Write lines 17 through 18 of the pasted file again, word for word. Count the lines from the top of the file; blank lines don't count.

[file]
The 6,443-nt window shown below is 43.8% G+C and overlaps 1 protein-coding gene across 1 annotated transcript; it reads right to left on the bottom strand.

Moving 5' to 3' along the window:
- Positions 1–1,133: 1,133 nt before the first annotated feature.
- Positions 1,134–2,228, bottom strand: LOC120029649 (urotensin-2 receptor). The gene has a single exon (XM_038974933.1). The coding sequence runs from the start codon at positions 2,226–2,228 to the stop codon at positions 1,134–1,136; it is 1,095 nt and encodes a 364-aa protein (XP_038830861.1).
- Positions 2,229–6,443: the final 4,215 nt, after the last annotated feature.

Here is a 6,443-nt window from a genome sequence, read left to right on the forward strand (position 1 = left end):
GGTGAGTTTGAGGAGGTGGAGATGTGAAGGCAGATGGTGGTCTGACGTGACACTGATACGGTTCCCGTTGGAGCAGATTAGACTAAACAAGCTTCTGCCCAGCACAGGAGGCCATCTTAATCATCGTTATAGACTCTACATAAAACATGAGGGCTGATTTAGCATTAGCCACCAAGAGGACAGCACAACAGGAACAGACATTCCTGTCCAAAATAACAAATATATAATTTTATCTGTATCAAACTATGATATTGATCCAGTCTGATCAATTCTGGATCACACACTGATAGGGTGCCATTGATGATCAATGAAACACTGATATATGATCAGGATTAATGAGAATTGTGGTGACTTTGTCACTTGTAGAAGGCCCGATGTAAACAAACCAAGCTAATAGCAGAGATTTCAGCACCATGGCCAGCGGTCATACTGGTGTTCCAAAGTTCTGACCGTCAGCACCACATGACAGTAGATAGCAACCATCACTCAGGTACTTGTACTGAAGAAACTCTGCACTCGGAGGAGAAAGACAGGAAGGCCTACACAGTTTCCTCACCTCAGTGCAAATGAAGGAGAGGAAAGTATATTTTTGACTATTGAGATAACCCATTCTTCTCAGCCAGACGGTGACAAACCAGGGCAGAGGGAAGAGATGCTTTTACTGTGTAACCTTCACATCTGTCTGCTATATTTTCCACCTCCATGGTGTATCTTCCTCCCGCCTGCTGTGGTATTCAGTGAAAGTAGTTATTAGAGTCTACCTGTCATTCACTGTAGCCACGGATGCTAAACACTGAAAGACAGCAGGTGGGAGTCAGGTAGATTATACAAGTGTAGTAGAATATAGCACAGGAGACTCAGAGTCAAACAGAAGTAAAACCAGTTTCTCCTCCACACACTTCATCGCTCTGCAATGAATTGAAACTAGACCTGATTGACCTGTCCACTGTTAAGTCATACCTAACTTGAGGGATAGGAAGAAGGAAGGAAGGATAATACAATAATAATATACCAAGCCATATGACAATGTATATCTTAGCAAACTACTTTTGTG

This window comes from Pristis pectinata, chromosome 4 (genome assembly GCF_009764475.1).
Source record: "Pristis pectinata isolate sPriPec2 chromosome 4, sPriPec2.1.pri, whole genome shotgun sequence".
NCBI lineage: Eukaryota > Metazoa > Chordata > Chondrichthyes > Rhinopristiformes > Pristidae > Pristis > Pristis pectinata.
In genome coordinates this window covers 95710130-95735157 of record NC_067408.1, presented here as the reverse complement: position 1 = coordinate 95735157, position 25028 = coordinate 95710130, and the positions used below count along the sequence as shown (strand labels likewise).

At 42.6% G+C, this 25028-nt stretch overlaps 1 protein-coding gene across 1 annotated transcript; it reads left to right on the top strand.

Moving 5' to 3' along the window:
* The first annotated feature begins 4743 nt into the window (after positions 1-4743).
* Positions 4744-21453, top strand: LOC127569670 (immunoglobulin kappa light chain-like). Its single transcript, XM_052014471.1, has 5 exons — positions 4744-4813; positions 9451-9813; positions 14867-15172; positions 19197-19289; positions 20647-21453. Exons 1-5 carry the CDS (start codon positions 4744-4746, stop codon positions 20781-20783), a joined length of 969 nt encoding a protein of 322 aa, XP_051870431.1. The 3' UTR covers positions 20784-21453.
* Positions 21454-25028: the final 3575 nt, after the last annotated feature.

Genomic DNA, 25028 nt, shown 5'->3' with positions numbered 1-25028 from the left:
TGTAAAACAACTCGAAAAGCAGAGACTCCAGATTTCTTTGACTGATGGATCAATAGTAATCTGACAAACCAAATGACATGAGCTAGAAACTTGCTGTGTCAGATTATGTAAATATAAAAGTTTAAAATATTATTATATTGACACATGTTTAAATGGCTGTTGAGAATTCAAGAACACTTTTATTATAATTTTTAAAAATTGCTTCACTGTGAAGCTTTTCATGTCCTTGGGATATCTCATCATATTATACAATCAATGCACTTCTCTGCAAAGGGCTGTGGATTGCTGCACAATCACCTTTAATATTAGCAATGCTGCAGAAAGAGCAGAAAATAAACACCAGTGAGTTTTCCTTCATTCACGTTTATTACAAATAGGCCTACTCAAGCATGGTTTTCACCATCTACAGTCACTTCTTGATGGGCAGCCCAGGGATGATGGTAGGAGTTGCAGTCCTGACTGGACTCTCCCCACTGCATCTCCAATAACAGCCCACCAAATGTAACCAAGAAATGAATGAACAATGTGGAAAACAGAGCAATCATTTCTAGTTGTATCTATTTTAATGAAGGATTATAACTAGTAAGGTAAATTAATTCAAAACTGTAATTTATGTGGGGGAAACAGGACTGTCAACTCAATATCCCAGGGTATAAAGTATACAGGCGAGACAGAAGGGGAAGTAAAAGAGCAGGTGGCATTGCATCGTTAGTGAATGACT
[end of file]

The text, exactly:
Genomic DNA, 25028 nt, shown 5'->3' with positions numbered 1-25028 from the left:
TGTAAAACAACTCGAAAAGCAGAGACTCCAGATTTCTTTGACTGATGGATCAATAGTAATCTGACAAACCAAATGACATGAGCTAGAAACTTGCTGTGTCAGATTATGTAAATATAAAAGTTTAAAATATTATTATATTGACACATGTTTAAATGGCTGTTGAGAATTCAAGAACACTTTTATTATAATTTTTAAAAATTGCTTCACTGTGAAGCTTTTCATGTCCTTGGGATATCTCATCATATTATACAATCAATGCACTTCTCTGCAAAGGGCTGTGGATTGCTGCACAATCACCTTTAATATTAGCAATGCTGCAGAAAGAGCAGAAAATAAACACCAGTGAGTTTTCCTTCATTCACGTTTATTACAAATAGGCCTACTCAAGCATGGTTTTCACCATCTACAGTCACTTCTTGATGGGCAGCCCAGGGATGATGGTAGGAGTTGCAGTCCTGACTGGACTCTCCCCACTGCATCTCCAATAACAGCCCACCAAATGTAACCAAGAAATGAATGAACAATGTGGAAAACAGAGCAATCATTTCTAGTTGTATCTATTTTAATGAAGGATTATAACTAGTAAGGTAAATTAATTCAAAACTGTAATTTATGTGGGGGAAACAGGACTGTCAACTCAATATCCCAGGGTATAAAGTATACAGGCGAGACAGAAGGGGAAGTAAAAGAGCAGGTGGCATTGCATCGTTAGTGAATGACT